The tricky thing (which education ministers never seem to understand, despite the fact that they will themselves have experienced it) is that not all bad families, or bad schools necessarily have bad results for the children. Indeed, they may even help them establish strong and positive identities later in life. But to understand this is to understand the priority of establishing a coordination between the different domains of meaning that children experience. For example, a bad lesson will leave the entire class with much to talk about in the playground.. and, when they get home, online. Thus meaninglessness in one domain fuels meaningful engagement in another. The net result can be a strengthened sense of identity. Indeed, just like the kids, teachers often learn most from bad lessons!

This is important, because it means that politically-driven attempts to 'weed-out' bad teachers are probably misguided insofar as they seek to establish standards of practice which are believed to work in 'coordinating learning' but which ultimately decrease the flexibility teachers have for experimenting and responding to the needs of the children for integrating meanings.

But the most worrying recent development is the reaction of schools to the online world. Recognising that the online world is an important domain of meaning to the children, schools are currently attempting to integrate social networking practices within lessons. This is well-intentioned, but probably flawed. The problem for the children is that they themselves have to coordinate their domains of meaning: it can't be done by anyone else. Bringing Facebook into the classroom is like bringing all the family feuds of each child into the classroom. Domains of meaning collide and the knock-on effect risks being chaotic and confusing, thus compromising not only the meaningfulness of the classroom itself (because the learning activity is harder to manage  for the teacher), but also (for the children) a real threat to other domains of meaning involving their friends outside school and their families.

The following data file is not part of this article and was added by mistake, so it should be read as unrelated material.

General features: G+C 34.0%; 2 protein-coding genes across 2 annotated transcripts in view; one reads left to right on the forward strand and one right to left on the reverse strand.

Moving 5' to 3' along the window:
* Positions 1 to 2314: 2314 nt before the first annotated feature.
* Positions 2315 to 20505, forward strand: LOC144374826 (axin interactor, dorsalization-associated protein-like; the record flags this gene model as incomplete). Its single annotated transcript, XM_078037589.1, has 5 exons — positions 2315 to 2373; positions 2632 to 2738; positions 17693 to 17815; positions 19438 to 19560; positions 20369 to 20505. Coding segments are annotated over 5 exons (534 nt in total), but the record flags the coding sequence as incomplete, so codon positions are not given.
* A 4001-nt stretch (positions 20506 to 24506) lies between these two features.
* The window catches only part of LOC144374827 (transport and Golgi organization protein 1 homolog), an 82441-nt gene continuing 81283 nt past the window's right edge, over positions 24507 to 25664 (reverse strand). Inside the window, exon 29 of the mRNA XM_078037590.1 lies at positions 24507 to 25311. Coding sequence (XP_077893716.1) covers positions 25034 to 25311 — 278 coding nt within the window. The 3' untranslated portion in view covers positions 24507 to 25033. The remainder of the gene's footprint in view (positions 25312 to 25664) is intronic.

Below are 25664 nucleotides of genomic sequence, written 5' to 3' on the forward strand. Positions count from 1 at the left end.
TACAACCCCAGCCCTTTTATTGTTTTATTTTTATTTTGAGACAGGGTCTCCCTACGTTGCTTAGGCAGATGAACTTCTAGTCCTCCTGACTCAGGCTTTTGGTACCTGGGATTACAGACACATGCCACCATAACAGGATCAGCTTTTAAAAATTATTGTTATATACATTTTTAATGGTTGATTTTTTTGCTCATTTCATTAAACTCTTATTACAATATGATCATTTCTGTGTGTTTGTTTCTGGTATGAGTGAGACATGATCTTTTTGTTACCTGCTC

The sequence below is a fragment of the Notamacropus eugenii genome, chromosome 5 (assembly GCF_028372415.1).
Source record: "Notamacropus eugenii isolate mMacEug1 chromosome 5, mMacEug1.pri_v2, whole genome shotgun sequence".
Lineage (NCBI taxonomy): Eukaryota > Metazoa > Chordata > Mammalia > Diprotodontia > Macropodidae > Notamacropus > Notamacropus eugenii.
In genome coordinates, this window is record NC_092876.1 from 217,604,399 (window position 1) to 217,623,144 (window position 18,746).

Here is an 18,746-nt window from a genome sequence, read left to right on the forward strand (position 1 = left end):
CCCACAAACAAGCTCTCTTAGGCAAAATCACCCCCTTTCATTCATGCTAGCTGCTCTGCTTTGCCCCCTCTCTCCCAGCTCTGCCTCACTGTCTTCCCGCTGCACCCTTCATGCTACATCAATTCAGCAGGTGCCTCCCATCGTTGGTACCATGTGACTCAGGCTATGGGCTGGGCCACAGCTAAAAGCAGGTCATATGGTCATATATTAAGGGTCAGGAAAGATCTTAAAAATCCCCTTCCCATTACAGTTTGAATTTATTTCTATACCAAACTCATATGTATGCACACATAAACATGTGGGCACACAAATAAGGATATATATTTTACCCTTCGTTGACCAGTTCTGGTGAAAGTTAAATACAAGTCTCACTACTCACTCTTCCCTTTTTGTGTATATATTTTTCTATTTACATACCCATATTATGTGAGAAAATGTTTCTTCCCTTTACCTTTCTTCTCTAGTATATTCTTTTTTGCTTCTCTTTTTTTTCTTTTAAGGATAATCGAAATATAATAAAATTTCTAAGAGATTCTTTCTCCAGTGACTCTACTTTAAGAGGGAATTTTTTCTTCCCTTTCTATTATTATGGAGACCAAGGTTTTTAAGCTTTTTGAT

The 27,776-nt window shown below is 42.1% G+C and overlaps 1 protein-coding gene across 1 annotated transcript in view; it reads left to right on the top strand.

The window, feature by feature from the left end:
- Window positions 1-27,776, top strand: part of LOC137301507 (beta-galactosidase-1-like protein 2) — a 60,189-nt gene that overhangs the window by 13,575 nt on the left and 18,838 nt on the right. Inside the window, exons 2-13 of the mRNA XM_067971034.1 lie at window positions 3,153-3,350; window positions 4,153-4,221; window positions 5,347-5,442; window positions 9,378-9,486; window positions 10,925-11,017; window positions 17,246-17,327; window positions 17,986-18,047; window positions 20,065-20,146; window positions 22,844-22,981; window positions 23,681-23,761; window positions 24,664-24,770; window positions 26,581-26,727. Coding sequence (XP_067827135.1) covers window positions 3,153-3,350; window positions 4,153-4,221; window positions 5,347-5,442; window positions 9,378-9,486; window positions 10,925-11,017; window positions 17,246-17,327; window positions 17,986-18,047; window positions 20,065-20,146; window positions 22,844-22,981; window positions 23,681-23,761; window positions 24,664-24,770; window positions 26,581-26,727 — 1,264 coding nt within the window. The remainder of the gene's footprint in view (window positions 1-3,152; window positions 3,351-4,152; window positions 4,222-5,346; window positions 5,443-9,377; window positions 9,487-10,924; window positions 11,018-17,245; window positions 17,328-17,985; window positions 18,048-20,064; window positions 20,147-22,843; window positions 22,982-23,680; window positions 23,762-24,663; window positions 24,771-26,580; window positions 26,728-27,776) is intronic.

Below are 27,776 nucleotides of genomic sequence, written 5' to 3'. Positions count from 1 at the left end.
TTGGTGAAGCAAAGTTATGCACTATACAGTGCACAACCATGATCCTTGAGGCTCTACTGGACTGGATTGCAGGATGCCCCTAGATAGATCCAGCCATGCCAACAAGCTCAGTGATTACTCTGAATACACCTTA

Part of the blame for getting the integration of technology and education wrong in this case must lie with woolly thinking about 'community', and a naive notion that communities can combine: so the school community can combine with the online community, or the home community. I suspect it is in fact seeing the community of the school, and the family community through the lens of what is popularly believed (but mistakenly) to be the 'online community'.

I think the challenge of education for children is the integration and coordination of domains of meaning. Only they can do this; and if anyone else tries to do it, it ultimately only gives the children a bigger problem.


Paul Hollins said...

You are prolific Mark and I I'm struggling to keep pace with ...

Love to talk about "domains on meaning " when we have some time ...

Simon Grant said...

Hmm, very interesting.

Sure, increasingly taking responsibility for integrating different communities, different domains of meaning, is a task that is an essential part of growing into adolescence, though I think not really in primary school, as developmentally children are rarely ready to do that at this stage.

However, some do this better than others, and though, yes, I'd like to see the primary responsibility clearly with the young people, I also think we need to provide support, coaching, whatever, to make sure that the less socially capable aren't left behind; just as we should be providing what Michael Argyle and others headed "social skills training".

It's that soft skills thing again, in another of its familiar guises...